The Things We Feel We Need to Do

After what the doctors called her third relapse, Dad said we had no choice but to make sure Grandma stayed safe, and the only way we could do one hundred percent sure, he said, was to have her stay in that old folks home across the river.

I didn’t want her to go, and most days she didn’t want to go either. Dad told her we’d take care of the house, and I thought that meant we’d be moving in. But it just meant we’d sell it, along with most of the stuff inside. Sure we brought Grandma a few boxes of pictures and knickknacks and her old radio. But she didn’t have her mixing bowls, and the doctor said the sewing machine might be a bad idea if she became dangerous again, but he spelled out the word dangerous, to spare me I guess, but I read and write and all that, so I was kind of doubly irritated and offended.

A few weeks later, I went to visit her after school, and she seemed happy to see me, called me her little busy bee and everything, just like she used to. We walked along the sharp smelling halls to what she called the game room. She had me say hi to a few of the people she said were her friends on some days, today being one of them, and then we sat and worked on a puzzle. I think it was supposed to be a flower garden or something, but so many of the pieces were missing, it ended up being a misshapen blob of range and green.

I thought it was a little funny, and tried to make a joke, but Grandma got real upset, and started screaming about how all these people were so irresponsible. How because of them she couldn’t even have a nice afternoon, couldn’t even finish this puzzle with her granddaughter, because someone lost most of the pieces, or for all she knew, probably ate them.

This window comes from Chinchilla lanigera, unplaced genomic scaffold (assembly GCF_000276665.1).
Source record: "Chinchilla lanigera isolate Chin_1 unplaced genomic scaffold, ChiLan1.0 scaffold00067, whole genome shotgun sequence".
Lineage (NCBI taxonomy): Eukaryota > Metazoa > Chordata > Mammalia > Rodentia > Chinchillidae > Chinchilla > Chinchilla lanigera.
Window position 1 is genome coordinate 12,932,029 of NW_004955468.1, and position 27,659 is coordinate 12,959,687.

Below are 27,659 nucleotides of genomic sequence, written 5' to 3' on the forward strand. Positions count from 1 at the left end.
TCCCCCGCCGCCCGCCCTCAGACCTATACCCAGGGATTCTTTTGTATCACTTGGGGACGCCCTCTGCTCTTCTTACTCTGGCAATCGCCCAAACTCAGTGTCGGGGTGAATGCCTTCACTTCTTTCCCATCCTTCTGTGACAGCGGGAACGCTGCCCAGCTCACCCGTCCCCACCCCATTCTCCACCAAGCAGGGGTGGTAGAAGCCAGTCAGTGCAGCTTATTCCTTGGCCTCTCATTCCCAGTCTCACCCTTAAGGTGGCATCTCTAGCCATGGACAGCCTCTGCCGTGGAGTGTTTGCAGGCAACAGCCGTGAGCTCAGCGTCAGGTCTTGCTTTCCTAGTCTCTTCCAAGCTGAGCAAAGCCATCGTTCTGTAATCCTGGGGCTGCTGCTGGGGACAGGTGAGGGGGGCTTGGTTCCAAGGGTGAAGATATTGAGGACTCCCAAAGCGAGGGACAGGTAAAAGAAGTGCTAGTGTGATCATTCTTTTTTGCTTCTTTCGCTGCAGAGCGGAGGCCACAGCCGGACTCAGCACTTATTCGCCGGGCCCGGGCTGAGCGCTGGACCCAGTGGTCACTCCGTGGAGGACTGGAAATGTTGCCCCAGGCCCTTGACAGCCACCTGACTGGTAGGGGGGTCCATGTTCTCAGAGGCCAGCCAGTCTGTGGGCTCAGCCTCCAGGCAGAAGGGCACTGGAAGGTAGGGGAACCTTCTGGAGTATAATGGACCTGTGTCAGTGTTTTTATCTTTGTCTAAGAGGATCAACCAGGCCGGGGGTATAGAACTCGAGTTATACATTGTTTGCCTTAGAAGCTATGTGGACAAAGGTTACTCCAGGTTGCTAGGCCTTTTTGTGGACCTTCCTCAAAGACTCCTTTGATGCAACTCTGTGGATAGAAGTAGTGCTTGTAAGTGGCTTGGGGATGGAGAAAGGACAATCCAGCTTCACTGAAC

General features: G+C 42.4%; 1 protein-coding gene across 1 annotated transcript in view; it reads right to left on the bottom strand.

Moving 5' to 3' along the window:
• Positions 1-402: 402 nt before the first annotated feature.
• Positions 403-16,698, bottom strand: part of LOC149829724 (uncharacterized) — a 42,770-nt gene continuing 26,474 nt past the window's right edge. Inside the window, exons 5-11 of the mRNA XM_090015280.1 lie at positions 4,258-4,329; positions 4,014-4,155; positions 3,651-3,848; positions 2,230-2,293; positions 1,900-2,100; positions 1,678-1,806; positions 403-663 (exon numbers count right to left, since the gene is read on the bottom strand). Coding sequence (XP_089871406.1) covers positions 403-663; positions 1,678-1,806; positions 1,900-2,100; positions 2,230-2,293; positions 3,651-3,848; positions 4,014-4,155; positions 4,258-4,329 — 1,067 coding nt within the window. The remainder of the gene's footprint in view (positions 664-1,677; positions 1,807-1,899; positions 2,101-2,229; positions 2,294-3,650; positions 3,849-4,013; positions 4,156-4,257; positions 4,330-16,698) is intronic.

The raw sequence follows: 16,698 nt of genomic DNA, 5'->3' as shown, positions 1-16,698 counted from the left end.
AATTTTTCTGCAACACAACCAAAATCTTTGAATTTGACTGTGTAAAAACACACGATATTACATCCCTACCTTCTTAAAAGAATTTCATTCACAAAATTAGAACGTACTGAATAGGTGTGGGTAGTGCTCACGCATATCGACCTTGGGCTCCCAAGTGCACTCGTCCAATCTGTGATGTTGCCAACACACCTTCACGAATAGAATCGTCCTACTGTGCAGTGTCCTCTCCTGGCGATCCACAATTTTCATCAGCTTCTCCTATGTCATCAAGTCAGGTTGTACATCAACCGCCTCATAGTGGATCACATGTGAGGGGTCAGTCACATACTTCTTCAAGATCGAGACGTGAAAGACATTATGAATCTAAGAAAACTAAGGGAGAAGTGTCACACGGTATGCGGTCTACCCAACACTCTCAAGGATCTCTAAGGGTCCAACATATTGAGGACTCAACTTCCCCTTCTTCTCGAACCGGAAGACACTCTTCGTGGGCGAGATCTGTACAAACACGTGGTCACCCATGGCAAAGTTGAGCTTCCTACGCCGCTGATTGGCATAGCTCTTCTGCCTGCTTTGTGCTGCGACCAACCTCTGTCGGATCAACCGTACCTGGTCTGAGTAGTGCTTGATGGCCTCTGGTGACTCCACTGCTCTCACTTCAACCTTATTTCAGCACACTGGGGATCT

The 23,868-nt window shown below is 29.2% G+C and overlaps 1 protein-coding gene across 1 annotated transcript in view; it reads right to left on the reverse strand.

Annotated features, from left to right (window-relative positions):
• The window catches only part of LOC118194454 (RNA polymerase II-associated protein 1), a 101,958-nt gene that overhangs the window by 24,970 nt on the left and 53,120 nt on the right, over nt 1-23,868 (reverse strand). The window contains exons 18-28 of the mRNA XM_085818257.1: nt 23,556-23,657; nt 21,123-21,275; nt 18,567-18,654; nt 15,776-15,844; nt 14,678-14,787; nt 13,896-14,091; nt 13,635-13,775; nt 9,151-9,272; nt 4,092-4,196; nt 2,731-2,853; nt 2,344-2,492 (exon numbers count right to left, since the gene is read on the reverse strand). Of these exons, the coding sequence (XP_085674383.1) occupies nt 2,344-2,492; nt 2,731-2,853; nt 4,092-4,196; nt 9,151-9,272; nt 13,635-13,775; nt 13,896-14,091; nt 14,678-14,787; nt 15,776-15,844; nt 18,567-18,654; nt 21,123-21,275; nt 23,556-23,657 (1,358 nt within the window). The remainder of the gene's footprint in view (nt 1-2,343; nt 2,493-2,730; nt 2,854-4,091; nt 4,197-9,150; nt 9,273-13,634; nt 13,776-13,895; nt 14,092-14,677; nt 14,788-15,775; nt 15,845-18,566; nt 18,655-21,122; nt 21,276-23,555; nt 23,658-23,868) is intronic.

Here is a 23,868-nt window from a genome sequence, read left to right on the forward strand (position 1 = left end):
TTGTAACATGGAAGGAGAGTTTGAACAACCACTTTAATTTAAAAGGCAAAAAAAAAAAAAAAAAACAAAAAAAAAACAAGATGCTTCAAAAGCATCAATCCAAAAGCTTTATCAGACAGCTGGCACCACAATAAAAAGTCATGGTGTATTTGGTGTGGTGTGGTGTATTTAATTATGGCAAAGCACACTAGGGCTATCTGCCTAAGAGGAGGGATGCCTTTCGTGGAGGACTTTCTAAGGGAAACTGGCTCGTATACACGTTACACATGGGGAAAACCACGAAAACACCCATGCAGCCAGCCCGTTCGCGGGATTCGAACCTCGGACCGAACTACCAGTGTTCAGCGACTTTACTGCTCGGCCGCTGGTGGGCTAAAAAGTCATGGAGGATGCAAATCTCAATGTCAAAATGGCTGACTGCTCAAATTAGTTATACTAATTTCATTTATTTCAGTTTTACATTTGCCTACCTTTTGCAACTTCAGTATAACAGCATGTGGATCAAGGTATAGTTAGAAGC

Two men wearing white shirts and pants and those rubber gloves came in and tried to soothe her, but she wasn’t having any of it. Everything came out, how my dad sold her house without telling her, how she didn’t have that nice sweater anymore, that someone stole her jewellery, she was spitting and fighting and I just sat there, watching.

One of the men stuck something in her arm, and the other picked her up and carried her away. I didn’t know what to do, and I expected someone to tell me, someone usually always tells me, but this time, all the other people in the room, just turned their heads and forgot about the whole thing. There was no way I was going to cry here, so I started breaking the puzzle apart and put it back in its box. Then I walked down to Grandma’s room and saw her laying in bed, and staring at the ceiling.

I said I probably should get home, but I could see she wasn’t going to be understanding anything for a while, so I tiptoed across the room and laid my head on her chest and I was sure I could hear the ocean.

Prompts courtesy of Cake.shortandsweet‘s Wednesday Write In.

10 thoughts on “The Things We Feel We Need to Do

  1. As always, you weave some fantastic lines and images into this. It’s these details that make the whole piece come alive – the missing jigsaw pieces, the spelling out of words to save a child’s ears, the smell of the halls … all sorts of little things. And the ending is just beautiful – we can feel the kid’s love for Grandma and her lack of understanding about what is happening. Great stuff.

  2. This was beautiful, particularly so in the last line. I loved your closing image, the young girl leaning her head on her grandmother’s chest – so touching, and so real. Great voice and wonderful touches of imagery, and also a really clear understanding of the reality of being an unlistened-to child.

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